Everyone has their own ideas but, I have a hard time reading comments where a item is bashed or knocked simply because of its price tag. There’s something for everyone out there, and we all have different wants and needs. And quite frankly, if there weren’t firearms like this being built (and some with a much much higher price tags!), boy oh boy what a boring sport shooting [equipment] would be!!!! That’s why you can buy a $200 Hi-Point or this new $1000 compact striker fired Kimber or, a $5000 Wilson Combat 1911. Or, a $500 Glock…and then dump $2000 more in to it! If you can, why the hell not?! Lol And I’m not gonna knock any firearm or tell anyone who does buy it that “you totally got ripped off” because I feel it costs too much. That’s just silly.

  • Kevin Calongne November 9, 2018, 9:12 am

    Another jam-o-matic from Kimber at twice the going price for similar handguns.

    • Area 52 November 9, 2018, 1:13 pm

      Back in 2002 or so I bought one a Kimber 1911 for almost $1000.00. Nothing but jams and if the handgun did fire and ejected successfully the brass hit me in the face. I called Kimber and was told that I had to wait until 200 round were put through to comply with their ” breaking in ” period before I could send it back for repair. I did manage to get them to take a look at it , costing me another $50.00 in postage. They said that there was nothing wrong with it. I got rid of it and read other stories of people experiencing the same. I owned other guns for a fraction of the price I paid for the kimber that were 100% more reliable. They may make some good looking guns but I don’t recommend them.

      • Alan Robinson November 11, 2018, 9:50 am

        !0 years, thousands of rounds, never had a jam, on my Kimber1911.
        But I had a Glock that did, as well as a S&W, and a really bad Colt.
        The Glock was a burr on the extractor, the S&W a bad feed ramp and the colt was a magazine issue.
        So your claim of Kimbers somehow being significant in that area is just nonsense IMO.

        • Area 52 November 12, 2018, 12:37 pm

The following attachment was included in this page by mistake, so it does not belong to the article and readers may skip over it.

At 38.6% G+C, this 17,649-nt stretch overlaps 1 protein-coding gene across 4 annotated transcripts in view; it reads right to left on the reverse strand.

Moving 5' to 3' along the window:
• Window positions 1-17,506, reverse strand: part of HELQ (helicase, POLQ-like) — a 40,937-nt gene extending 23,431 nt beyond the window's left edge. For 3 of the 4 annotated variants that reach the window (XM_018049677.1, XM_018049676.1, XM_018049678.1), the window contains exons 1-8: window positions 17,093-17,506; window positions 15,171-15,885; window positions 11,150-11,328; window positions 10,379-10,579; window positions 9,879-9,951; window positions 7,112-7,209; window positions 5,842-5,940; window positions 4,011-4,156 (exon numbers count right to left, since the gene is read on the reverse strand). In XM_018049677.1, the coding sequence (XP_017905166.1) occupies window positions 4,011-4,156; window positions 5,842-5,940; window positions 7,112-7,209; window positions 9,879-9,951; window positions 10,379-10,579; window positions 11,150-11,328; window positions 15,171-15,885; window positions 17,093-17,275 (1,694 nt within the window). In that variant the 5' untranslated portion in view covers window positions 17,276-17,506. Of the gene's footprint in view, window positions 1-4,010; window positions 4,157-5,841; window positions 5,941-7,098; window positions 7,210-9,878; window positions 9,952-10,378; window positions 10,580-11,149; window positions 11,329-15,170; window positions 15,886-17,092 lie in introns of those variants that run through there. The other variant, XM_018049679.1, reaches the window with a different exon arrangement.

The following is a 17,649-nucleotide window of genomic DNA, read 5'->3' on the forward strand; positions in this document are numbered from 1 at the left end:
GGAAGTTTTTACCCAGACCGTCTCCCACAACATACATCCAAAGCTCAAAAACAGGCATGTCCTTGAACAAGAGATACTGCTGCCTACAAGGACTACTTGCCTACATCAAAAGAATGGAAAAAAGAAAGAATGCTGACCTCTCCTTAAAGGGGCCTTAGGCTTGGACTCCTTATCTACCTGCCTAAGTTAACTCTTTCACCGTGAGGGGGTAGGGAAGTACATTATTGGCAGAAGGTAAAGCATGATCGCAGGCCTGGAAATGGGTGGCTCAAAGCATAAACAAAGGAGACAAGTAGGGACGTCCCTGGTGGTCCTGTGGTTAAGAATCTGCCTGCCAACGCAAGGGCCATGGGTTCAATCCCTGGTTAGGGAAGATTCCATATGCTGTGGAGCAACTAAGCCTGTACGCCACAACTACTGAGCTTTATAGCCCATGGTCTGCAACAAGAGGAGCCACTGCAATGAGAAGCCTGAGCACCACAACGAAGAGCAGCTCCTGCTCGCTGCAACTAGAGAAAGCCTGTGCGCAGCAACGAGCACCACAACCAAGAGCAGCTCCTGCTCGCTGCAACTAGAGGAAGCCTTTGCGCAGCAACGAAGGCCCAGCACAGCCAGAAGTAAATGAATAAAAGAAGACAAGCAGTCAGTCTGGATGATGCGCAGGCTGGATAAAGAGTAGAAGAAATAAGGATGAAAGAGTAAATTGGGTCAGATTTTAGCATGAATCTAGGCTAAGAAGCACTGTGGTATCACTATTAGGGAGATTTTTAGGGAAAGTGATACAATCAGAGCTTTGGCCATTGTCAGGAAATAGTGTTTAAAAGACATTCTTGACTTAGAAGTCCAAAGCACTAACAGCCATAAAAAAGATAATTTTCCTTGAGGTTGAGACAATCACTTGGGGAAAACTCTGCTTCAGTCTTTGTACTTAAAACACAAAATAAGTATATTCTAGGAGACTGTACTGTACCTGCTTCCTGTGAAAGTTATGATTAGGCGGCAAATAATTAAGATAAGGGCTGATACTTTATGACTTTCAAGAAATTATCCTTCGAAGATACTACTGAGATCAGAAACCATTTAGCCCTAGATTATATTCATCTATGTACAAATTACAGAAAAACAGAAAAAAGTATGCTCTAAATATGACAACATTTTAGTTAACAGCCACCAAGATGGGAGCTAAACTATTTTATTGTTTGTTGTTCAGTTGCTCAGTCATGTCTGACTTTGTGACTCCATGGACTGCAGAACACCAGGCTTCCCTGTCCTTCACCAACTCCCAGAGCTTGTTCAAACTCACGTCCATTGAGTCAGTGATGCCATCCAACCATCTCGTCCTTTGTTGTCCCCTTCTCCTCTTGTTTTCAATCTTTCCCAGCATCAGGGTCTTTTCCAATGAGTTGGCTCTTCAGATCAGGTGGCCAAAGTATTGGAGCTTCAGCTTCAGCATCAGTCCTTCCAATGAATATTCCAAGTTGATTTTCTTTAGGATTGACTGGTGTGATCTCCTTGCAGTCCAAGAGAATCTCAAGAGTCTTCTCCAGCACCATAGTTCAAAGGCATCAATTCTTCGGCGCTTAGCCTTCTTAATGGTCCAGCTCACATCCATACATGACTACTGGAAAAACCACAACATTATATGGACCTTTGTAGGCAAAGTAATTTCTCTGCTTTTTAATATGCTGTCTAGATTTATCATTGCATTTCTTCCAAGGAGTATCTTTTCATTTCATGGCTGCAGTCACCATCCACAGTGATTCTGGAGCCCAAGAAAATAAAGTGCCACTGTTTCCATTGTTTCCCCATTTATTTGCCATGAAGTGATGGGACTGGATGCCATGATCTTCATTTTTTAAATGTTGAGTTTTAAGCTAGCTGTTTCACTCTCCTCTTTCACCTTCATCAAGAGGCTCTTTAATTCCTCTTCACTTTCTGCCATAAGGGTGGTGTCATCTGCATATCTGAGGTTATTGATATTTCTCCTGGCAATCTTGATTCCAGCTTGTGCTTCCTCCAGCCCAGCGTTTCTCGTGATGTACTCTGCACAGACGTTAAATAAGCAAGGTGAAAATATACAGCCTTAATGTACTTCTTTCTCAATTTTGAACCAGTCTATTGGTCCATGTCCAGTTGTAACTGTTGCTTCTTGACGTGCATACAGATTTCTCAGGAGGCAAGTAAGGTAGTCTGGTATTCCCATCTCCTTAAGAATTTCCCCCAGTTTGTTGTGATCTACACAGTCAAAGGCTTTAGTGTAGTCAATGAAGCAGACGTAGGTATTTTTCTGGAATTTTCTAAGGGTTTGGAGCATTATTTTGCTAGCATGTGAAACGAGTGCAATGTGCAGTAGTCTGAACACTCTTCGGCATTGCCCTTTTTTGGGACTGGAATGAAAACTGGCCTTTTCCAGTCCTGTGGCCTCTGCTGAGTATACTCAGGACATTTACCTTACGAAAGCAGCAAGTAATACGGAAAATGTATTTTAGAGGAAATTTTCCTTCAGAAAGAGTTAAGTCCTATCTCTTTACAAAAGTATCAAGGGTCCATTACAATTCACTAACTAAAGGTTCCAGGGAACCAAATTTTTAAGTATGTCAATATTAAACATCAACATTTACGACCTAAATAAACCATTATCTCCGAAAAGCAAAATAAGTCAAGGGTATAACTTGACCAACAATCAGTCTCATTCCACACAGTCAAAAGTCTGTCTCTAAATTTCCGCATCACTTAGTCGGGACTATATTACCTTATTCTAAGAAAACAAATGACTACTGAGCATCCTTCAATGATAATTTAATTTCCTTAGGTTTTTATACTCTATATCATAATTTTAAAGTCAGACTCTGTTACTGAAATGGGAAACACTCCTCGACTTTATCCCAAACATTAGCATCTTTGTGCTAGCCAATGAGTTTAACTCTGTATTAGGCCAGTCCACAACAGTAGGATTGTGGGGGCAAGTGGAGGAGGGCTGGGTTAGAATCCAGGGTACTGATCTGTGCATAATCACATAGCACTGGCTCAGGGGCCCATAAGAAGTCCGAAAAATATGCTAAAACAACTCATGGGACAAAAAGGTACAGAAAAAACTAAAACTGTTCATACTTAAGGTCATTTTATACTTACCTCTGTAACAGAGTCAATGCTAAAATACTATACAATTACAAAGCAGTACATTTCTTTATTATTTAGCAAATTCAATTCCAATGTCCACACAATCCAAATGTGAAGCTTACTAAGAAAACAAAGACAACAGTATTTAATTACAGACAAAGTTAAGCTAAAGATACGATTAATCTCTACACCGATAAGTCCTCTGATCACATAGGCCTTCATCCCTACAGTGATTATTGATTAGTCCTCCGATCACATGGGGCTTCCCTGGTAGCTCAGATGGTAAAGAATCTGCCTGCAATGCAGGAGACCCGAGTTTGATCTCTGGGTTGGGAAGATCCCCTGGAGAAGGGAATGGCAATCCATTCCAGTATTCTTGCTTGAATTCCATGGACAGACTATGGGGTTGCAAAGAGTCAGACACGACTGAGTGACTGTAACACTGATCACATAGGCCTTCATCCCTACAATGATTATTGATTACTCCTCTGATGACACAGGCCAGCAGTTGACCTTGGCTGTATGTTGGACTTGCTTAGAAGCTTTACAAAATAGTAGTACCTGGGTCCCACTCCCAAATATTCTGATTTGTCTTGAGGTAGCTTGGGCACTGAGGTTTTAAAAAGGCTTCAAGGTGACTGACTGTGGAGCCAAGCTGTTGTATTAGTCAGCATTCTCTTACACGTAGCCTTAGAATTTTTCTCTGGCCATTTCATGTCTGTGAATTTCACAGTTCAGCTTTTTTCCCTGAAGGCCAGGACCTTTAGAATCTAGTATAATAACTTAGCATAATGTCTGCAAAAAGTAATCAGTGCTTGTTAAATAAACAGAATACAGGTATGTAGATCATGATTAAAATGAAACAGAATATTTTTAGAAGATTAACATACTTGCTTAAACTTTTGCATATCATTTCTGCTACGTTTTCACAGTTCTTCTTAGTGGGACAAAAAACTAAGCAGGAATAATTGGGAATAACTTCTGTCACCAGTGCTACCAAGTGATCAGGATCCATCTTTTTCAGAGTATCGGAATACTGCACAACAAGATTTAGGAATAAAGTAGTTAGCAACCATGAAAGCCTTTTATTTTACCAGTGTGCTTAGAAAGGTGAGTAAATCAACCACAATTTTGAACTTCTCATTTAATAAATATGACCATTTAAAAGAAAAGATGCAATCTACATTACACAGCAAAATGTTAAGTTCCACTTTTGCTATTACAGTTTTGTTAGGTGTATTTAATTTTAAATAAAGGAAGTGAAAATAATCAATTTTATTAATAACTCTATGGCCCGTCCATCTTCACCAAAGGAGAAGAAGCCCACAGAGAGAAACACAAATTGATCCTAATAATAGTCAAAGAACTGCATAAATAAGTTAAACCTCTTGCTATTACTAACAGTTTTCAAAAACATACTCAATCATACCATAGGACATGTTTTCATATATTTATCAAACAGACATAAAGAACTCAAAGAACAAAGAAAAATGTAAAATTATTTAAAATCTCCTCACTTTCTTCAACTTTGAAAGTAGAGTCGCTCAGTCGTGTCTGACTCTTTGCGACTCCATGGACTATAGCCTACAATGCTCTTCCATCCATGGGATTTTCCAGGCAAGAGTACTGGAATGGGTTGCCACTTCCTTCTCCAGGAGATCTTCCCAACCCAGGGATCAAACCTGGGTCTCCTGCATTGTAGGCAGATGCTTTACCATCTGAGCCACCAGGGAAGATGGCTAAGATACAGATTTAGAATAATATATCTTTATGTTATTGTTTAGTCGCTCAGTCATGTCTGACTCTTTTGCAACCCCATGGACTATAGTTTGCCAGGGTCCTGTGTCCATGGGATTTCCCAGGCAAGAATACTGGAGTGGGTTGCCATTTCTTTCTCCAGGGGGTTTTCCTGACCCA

If you make a search on the web for Kimber handgun problems you will find the same. That is one person complaining of an issue, usually some type of jamming problem and two or three other Kimber owners responding by saying there is nothing wrong with the Kimber(s) they own. If you have a good Kimber handgun that’s great. My problem is I didn’t, and according to stories I read at various gun websites, others have similar problems with their Kimbers too. For the price they sell them at; those problems should not exist,at least not as many. Also the “breaking in ” period is ridiculous. Unless it is a precision handgun made for serious competition, a handgun out of the box should be able to function with the caliber it is suppose to fire. I could see any company putting restrictions on ammo such as no +p, wolf’s ammo, etc. However,regular factory factory ammo should function right out of the box. I read that they moved their breaking in period up to 400 rounds. If this is true I wonder why?

          • Mark N. November 12, 2018, 3:11 pm

            My Kahr, which has never hiccuped, has a manufacturer’s recommended break-in of 200 rounds.

            Kimbers are built very tight, and take a while to loosen up. I have one, a Pro Carry II. I had nothing but trouble from the very start, primarily with a failure to return to battery after about 75 rounds. I polished the feed ramp (it was covered with KimPro finish which it should not have been), bought a McCormick mag (Kimber mags having a bad rep), and sent it back. Still had problems. After 1400 rounds, I replaced the recoil spring with a spring direct from Wolff (the Kimbers supposedly have Wolff springs). I haven’t had a single issue since.

      • Wes November 12, 2018, 5:40 pm

        I like the look Price is what it is. I picked up a Kimber 1911 9mm a couple months ago for dirt cheep because it would not extract right and jam up. The owner just left it at the range for years. Did some research a there was a lot of them that had this problem. I just tuned the extractor and now it is shooting great.

        • Area 52 November 13, 2018, 9:33 am

          I’m glad to read that you and Mark N got your Kimber problems remedied. However in my own opinion, for the price they want, these problems should have never existed. Furthermore, no one should have to buy parts for a new handgun jut to get it to function. No gun company is perfect but these problems are excessive. No only that , if someone wanted to carry a new Kimber for self defense it potentially could be the assailant’s best friend with these issues. It speaks volumes when you said ” the owner just left it at the range”, for the price Kimber wants for it.

          • Mark N. November 16, 2018, 12:46 am

            Depends on the model. Mine cost $700 new. They’ve change the model designations, but there is still a Kimber that retails for around $700. The Springfield I’d like to have, formerly known as the GI model, now retails for $675 with a Parkerized finish, and up around &800 in stainless. Unless it is Brazilian, Philippine, or Turkish, you can hardly pay less than that for a gun from a US manufacturer.

  • James November 9, 2018, 8:33 am

    This EVO looks nice. Like a Mod 2 Solo. ( which was too small for my hands , sold it ). But , their prices are so high. I do have a Kimber, a .45 RCP. And I Love it , it is as close the the Old S&W ASP as could get without getting a pistol heavily customized. For this kind of $$ I will stick with my Kahr or snubby revolvers for CC/ defense carry . This on should have tried to compete with Sigs-P365. (IE: one of two more rounds capacity ).